The light reflected from the surface is imaged onto an array of detectors 20 by lens 21. The detector array is positioned in a known relationship with respect to laser 22. The interception point on array 20 at which the image of the spot on the surface of the object is projected is used to determine the distance, Z, from the laser to the surface of the component. Laser ranging systems of this type are well known to the art, and hence, will not be discussed in detail here. In addition, laser systems with sufficient accuracy may be purchased from vendors such as Keyence Corp. of New Jersey.
As noted above, the surface of component 12 may include an imperfection which is large compared to the diameter of the laser beam but small compared to the region of interest on the surface. Such an imperfection is shown in detail in FIG. 2 at 30 which is an enlarged cross-sectional view of the laser beam and the surface imperfection. In systems that image the laser spot back onto the detectors to determine the distance Z, an imperfection such as that shown at 30 will cause the imaging system to compute a distance which is reduced by the height of the imperfection.
The present invention overcomes the errors introduced by the imperfection by moving the component such that the laser beam scans an area that is larger than the imperfection but smaller than the smallest area over which the surface of the component is expected to vary significantly. The output of the detector is averaged over this scan area. The scan is preferably carried out in both the X and Y directions; however, improvements may still be obtained if the scan is carried out only in one direction. The scanning motion effectively averages out small imperfections without changing the laser beam diameter. Hence, high precision can be maintained without small imperfections introducing errors.
The maximum allowable scan area can be determined from a knowledge of the maximum variability of the surface of the component and the precision with which the surface topology is to be mapped. The maximum area is approximately the area over which the average height varies by more than the allowed error in the surface height mapping.
The minimum scan area is the area of the smallest imperfection that must be averaged. However, the preferred embodiment of the present invention uses an area several times this to gain the maximum averaging, provided the area is not greater than the maximum area discussed above.
It should be noted that the method of the present invention also reduces the errors caused by nearby objects that have a much higher reflectivity than the surface being measured. Consider the measurement of a printed circuit board having components mounted thereon. The leads of the components are often much more reflective than the surrounding surface of the circuit board. Stray light from the laser striking a nearby highly reflective area can introduce a signal into the detector array that is confused with the image of the laser on the less reflective circuit board surface. The scanning motion described above has been found to reduce these artifacts as well.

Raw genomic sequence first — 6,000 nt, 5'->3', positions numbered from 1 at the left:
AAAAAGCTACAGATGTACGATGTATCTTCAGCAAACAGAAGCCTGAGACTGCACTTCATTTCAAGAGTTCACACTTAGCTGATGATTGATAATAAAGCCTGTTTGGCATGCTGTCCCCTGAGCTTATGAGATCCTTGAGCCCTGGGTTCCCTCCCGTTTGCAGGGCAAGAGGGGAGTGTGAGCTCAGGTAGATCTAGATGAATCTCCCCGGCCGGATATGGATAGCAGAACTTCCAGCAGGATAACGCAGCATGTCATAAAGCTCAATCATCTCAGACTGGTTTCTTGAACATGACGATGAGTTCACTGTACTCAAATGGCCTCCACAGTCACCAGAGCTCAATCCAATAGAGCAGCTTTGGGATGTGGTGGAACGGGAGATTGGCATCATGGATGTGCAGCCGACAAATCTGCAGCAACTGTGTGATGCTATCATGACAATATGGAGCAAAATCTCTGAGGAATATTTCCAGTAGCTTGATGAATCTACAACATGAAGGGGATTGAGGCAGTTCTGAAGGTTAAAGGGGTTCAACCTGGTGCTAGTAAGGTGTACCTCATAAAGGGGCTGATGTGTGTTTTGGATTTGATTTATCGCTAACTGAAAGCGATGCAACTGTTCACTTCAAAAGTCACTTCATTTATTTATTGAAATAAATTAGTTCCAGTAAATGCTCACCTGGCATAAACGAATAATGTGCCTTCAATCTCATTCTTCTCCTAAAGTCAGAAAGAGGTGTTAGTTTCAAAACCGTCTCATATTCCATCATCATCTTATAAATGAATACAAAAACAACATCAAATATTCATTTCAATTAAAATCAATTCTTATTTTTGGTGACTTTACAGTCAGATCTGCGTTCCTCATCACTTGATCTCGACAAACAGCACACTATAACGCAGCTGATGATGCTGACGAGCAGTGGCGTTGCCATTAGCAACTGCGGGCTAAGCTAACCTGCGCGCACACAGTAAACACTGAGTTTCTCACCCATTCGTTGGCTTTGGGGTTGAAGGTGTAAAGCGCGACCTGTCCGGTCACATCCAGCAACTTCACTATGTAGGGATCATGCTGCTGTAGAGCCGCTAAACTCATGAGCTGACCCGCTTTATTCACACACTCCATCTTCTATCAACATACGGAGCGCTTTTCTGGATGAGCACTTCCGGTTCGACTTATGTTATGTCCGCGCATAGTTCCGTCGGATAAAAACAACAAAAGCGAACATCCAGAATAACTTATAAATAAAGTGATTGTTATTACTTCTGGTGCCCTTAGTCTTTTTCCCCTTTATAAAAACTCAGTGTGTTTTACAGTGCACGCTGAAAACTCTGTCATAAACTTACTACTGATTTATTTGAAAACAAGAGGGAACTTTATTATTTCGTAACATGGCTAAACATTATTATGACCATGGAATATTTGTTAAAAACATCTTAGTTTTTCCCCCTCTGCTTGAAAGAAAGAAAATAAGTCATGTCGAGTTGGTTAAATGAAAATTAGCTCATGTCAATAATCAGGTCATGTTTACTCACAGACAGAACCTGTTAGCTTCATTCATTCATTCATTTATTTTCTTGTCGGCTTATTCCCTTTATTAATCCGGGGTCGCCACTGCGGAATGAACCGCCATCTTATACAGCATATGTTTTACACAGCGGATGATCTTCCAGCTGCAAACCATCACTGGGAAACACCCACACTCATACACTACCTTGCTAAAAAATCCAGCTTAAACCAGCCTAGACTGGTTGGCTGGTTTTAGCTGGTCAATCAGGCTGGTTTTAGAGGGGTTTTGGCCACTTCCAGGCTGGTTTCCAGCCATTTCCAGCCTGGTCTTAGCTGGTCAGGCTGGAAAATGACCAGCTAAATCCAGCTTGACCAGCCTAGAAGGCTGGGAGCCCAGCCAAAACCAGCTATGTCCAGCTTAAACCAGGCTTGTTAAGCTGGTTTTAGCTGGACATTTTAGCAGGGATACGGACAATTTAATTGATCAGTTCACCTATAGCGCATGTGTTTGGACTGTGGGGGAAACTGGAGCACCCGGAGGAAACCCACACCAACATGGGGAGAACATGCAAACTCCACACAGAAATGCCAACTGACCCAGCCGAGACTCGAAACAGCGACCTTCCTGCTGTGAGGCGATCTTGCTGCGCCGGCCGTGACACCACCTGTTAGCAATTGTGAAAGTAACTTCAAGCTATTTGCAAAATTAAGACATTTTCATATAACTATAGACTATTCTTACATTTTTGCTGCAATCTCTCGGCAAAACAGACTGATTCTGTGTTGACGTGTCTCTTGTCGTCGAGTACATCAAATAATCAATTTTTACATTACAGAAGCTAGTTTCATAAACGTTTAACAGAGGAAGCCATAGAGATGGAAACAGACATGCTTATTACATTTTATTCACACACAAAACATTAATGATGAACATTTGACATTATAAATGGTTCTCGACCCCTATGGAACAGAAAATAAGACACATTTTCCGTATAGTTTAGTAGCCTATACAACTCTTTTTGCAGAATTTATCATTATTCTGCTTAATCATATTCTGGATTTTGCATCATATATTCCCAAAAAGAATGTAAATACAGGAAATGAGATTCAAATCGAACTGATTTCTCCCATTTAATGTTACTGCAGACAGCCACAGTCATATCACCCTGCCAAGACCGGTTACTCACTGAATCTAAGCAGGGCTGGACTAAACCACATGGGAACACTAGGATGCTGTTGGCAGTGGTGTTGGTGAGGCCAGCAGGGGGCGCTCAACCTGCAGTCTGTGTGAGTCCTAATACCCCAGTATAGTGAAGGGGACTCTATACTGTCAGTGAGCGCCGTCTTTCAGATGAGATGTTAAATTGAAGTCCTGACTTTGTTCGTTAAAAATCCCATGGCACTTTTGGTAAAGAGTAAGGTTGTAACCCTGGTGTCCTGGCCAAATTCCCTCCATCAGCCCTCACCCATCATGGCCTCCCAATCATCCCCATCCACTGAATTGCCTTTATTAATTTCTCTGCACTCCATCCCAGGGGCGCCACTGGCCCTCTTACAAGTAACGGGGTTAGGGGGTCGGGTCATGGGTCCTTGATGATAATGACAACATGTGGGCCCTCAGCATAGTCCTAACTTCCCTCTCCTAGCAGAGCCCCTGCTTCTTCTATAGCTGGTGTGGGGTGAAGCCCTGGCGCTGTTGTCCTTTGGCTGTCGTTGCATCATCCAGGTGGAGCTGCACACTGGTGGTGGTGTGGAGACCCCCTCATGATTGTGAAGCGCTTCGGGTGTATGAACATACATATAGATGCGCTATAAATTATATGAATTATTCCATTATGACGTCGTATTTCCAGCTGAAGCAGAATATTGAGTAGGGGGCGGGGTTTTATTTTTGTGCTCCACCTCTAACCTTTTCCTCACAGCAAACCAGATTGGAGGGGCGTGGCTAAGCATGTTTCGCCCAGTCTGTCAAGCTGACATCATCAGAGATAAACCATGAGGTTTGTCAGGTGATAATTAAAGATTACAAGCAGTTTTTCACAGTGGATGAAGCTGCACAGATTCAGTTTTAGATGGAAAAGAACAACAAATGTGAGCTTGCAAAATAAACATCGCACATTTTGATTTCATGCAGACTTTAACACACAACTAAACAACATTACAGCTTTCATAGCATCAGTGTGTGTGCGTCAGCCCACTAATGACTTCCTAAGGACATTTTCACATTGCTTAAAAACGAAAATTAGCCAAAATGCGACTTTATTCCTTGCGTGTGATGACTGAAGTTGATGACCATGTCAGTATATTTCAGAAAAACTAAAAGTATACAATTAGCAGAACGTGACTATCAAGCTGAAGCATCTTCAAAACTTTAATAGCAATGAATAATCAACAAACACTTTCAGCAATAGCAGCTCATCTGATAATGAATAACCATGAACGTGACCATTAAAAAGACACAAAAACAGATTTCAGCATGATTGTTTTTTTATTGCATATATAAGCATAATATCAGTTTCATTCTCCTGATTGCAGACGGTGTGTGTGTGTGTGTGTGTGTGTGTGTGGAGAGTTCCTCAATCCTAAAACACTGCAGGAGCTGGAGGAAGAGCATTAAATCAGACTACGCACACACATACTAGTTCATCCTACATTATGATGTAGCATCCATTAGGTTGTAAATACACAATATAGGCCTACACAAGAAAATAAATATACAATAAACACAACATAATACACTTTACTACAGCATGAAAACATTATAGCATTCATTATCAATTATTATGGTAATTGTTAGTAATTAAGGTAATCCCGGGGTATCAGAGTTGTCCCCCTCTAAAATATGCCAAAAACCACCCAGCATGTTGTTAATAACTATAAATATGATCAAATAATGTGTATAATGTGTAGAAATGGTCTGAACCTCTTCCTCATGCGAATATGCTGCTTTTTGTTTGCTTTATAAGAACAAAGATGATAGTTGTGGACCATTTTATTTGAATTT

While the above described embodiments of the present invention have utilized a detector array such as a one-dimensional CCD detector array, it will be apparent to those skilled in the art that other detectors may be utilized. In one embodiment of the present invention, the detector array is a two-dimensional camera. The additional information obtained from analyzing the shape of the image at the camera allows even more accurate height measurements.
Detectors based on one-dimensional diode structures that provide an output indicative of the position of a light spot along a line will also be apparent to those skilled in the art. Such detectors are utilized in a number of commercially available laser ranging systems.
The above embodiments of the present invention have been discussed in terms of moving the component being measured. However, it will be apparent to those skilled in the art that embodiments in which the component remains fixed and the laser ranging system is moved will also provide the advantages described above.
While the above embodiments of the present invention have been described in terms of a laser as the light source, it will be apparent to those skilled in the art that any collimated light source may be used provided the spot is sufficiently small to provide the required ranging accuracy.
In embodiments in which the laser range finding operates by reflecting the laser beam off of the surface and onto the detector array, the incident laser beam is not at normal incidence to the surface. Such an arrangement is shown in FIG. 3 at 100. Laser 122 illuminates the surface of the component with a beam that is reflected off of the surface onto detector array 120. In these embodiments, the component is moved in a plane that is perpendicular to the direction of measurement, i.e., a plane in which all points are at the same Z value. Hence, the present invention may be applied to both types of laser ranging system. In each case, the component is moved in a plane that is parallel to the component surface in the region being measured.
Various modifications to the present invention will become apparent to those skilled in the art from the foregoing description and accompanying drawings. Accordingly, the present invention is to be limited solely by the scope of the following claims.
|Cited Patent||Filing date||Publication date||Applicant||Title|
|US5081635 *||Aug 25, 1988||Jan 14, 1992||Kabushiki Kaisha Komatsu Seisakusho||Apparatus for controlling output from an excimer laser device|
|JPS63200011A *||Title not available|
|Citing Patent||Filing date||Publication date||Applicant||Title|
|US6403974 *||Nov 13, 2000||Jun 11, 2002||Behavior Tech Computer Corporation||Test device for horizontal position of an optical disc drive motor|
|US7529336||May 31, 2007||May 5, 2009||Test Research, Inc.||System and method for laminography inspection|
|U.S. Classification||356/612, 250/559.38|
|International Classification||G01S17/46, G01S7/491, G01B11/02|
|Cooperative Classification||G01B11/026, G01S17/46, G01S7/4912|
|European Classification||G01S17/46, G01B11/02D|
|Mar 4, 1996||AS||Assignment|
Owner name: HEWLETT-PACKARD COMPANY, CALIFORNIA
Free format text: ASSIGNMENT OF ASSIGNORS INTEREST;ASSIGNOR:CHILDERS, EDWIN M.C.;REEL/FRAME:007831/0084
Effective date: 19951108
|Apr 28, 2000||AS||Assignment|
Owner name: HEWLETT-PACKARD COMPANY, A DELAWARE CORPORATION, C
Free format text: MERGER;ASSIGNOR:HEWLETT-PACKARD COMPANY, A CALIFORNIA CORPORATION;REEL/FRAME:010841/0649
Effective date: 19980520
|May 30, 2000||AS||Assignment|
Owner name: AGILENT TECHNOLOGIES INC, CALIFORNIA
Free format text: ASSIGNMENT OF ASSIGNORS INTEREST;ASSIGNOR:HEWLETT-PACKARD COMPANY;REEL/FRAME:010977/0540
Effective date: 19991101
|Nov 17, 2000||FPAY||Fee payment|
Year of fee payment: 4
|Dec 8, 2004||REMI||Maintenance fee reminder mailed|
|May 20, 2005||LAPS||Lapse for failure to pay maintenance fees|
|Jul 19, 2005||FP||Expired due to failure to pay maintenance fee|
Effective date: 20050520